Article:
How the West wrecked Libya
Far from being a model for future interventions, Libya shows that meddling strangles the democratic impulse.
‘People in Libya today have an even greater chance after this news of building themselves a strong and democratic future. I am proud of the role that Britain has played in helping them to bring that about.’
So declared UK prime minister David Cameron last year following the announcement that former tyrant Muammar Gaddafi had met his end at the hands of Libyan rebels just outside Gaddafi’s hometown of Sirte. Cameron’s response typified the self-congratulatory backslapping of Western leaders. Western intervention, in their eyes, had saved the Libyan people in their hour of need and dislodged the great ogre Gaddafi and his rotten regime. Now the Libyan people could begin to build a ‘strong, democratic future’.
Blinkered by a Manichean mindset, which characterised their kneejerk meddling in Libya’s affairs from the start, Western politicians and their media cheerleaders genuinely seemed to believe that saving Libya would be that simple. To help the liberated Libyans on their way, the ‘international community’ thoughtfully cherry-picked a National Transitional Council (NTC) – headed by former Gaddafi cronies and an eclectic mix of other individuals – who spent much of their time during the rebellion last year reassuring the West that they would be suitable caretakers of a post-Gaddafi Libya. Many then flew into Libya to take the reins once Gaddafi fled Tripoli. What could go wrong?
It can surely bring no pleasure to anyone, except perhaps to the ghost of ‘Mad Dog’ Gaddafi, to report that post-Gaddafi Libya is currently a fragmented mess. And the outlook is bleak. One of the principal reasons for this – as reflected by ongoing protests in the country – is the impotence of the NTC, which has failed to gain the mandate of the Libyan people. Indeed, this unelected body often seems more concerned with the upcoming showtrial of Gaddafi’s son Saif, being conducted in Libya under the strict guidance of the International Criminal Court (ICC), rather than with bringing about democracy in Libya.
Over the past couple of months, there have been ongoing protests in Benghazi, the second largest city in Libya, which indicate there is little public satisfaction with the transitional government. Protesters are complaining about issues ranging from a lack of transparency regarding who is on the Council and its operations, to support for the thousands of rebels who participated in the uprising. After over a month of nightly protests, in January several thousand protesters stormed a government building where the NTC was meeting, some throwing grenades and Molotov cocktails. This led to the resignation of the NTC’s deputy head, Abdel Hafiz Ghoga, who – according to the BBC – was singled out by protesters as being ‘an opportunist, who switched allegiances from the regime of Colonel Gaddafi as the uprising gained strength’.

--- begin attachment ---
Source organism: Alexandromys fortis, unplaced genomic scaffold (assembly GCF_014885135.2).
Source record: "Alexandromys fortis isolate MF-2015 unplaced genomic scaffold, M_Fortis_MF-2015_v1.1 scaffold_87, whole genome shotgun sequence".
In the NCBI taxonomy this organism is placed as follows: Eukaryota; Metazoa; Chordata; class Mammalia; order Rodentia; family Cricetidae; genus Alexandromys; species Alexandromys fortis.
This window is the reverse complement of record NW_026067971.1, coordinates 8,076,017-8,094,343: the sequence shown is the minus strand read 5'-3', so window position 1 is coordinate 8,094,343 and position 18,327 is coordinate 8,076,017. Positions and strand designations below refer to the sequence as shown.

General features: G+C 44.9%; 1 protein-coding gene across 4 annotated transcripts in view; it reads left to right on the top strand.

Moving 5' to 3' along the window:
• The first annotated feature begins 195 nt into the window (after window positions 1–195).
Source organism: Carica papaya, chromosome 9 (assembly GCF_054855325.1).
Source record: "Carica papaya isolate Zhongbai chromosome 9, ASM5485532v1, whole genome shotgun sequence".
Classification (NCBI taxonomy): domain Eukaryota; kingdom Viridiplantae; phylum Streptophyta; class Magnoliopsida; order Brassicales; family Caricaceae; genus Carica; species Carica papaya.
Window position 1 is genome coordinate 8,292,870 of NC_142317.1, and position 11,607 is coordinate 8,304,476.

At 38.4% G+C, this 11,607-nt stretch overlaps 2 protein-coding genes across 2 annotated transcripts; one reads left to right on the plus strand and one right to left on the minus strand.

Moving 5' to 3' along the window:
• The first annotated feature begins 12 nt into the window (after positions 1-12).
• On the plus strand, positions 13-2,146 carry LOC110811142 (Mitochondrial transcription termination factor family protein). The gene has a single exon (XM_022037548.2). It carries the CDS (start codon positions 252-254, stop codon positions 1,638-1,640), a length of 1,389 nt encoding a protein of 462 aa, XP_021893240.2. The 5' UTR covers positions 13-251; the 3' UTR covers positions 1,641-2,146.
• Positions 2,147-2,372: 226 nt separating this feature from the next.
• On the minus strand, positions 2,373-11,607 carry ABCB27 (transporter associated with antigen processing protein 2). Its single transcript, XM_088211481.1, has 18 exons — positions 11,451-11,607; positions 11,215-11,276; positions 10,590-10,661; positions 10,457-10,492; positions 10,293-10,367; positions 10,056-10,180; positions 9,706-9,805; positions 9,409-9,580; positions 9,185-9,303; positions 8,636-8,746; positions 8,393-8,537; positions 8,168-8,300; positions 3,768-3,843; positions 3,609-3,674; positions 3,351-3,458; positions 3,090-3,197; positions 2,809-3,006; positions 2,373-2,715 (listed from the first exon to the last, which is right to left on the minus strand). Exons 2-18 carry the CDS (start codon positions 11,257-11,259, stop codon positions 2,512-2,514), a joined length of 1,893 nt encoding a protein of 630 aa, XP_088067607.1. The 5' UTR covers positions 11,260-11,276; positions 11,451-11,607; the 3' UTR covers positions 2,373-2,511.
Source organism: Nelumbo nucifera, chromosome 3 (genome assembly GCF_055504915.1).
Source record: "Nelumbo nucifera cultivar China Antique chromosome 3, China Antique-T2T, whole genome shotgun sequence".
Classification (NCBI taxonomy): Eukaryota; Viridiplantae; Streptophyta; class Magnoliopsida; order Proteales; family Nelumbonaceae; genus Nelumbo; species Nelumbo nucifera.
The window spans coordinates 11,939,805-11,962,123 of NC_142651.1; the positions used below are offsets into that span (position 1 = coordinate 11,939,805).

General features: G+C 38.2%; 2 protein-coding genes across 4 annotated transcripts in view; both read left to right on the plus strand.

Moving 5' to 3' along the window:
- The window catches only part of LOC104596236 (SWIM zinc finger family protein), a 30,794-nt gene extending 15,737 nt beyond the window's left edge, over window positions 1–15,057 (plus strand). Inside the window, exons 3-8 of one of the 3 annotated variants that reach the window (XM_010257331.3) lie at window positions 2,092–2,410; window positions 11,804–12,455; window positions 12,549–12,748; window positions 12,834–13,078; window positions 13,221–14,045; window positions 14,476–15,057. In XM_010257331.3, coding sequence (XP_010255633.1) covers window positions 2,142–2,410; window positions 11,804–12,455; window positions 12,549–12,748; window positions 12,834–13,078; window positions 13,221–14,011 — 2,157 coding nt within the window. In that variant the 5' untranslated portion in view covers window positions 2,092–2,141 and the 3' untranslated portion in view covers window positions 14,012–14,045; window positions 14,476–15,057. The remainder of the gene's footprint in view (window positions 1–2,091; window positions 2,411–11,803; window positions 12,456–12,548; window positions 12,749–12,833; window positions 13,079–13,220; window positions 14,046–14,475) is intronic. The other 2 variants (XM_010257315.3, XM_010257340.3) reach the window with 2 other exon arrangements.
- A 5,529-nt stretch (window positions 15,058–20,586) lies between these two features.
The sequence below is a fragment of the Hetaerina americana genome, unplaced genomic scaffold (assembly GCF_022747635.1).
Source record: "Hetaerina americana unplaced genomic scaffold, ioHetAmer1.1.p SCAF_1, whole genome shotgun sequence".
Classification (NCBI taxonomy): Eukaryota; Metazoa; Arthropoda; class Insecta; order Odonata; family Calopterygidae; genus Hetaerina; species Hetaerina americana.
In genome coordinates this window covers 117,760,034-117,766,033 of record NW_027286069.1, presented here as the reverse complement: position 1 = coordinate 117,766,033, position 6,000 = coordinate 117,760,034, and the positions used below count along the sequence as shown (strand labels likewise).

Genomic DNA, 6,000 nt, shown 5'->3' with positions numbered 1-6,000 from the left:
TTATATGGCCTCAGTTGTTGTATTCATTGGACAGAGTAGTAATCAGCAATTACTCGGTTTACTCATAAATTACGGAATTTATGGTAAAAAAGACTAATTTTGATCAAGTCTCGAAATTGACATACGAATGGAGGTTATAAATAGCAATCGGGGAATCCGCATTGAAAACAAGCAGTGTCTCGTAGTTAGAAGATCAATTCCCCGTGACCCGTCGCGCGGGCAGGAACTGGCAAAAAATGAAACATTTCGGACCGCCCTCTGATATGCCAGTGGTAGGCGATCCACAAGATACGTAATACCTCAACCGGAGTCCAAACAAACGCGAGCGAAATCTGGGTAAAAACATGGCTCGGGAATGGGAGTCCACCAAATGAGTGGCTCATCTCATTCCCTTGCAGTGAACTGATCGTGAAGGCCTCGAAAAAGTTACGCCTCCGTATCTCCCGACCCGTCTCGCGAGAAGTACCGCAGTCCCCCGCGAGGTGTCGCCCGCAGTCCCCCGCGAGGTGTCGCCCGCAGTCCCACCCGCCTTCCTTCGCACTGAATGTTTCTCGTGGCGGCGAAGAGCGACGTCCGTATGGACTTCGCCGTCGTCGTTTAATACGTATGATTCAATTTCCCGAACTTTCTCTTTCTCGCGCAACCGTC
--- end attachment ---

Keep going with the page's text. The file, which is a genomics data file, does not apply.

Criticising the protesters’ actions, NTC chairman Mustafa Abdel Jalil claimed, ‘there is something behind these protests that is not for the good of the country’. The main argument he could come up with to try to placate protesters, however, was that if they didn’t support the NTC, they might ‘take the country to a bottomless pit’.
With no centralised army backing the NTC, much of the military power lies instead in disparate groups of militias – formed during the struggle to oust Gaddafi – which have become laws unto themselves. As Tessa Mayes reported on spiked plus last month: ‘Following the overthrow of Gaddafi, everyone seems to have guns. Even the Libyans who told me they never expected to use a gun now have one. You can hear celebratory gunfire in Tripoli most afternoons. And how and why did they get the guns? One man told me, “boats full of guns arrived last year and we took them to our neighbourhoods to protect ourselves”.’
Protests have been taking place in Tripoli to restrict the carrying of firearms by militias, but these rebels without a cause have so far been unwilling to hand over their weapons, demanding that first they are properly rewarded by the interim government for their service in the uprising. Abdul Naker, commander of one of the largest militias in Tripoli with 20,000 men, told Reuters that the rebels would not ‘join the government initiative until they clearly know what are the benefits they will receive… The people need higher salaries, economic stability, medical insurance, houses and cars, young single men want to get married. We want Islamic, interest-free loans so that we can live in prosperity. Why doesn’t the government give us loans of 100,000 Libyan dinars ($60,000) to realise our dreams?’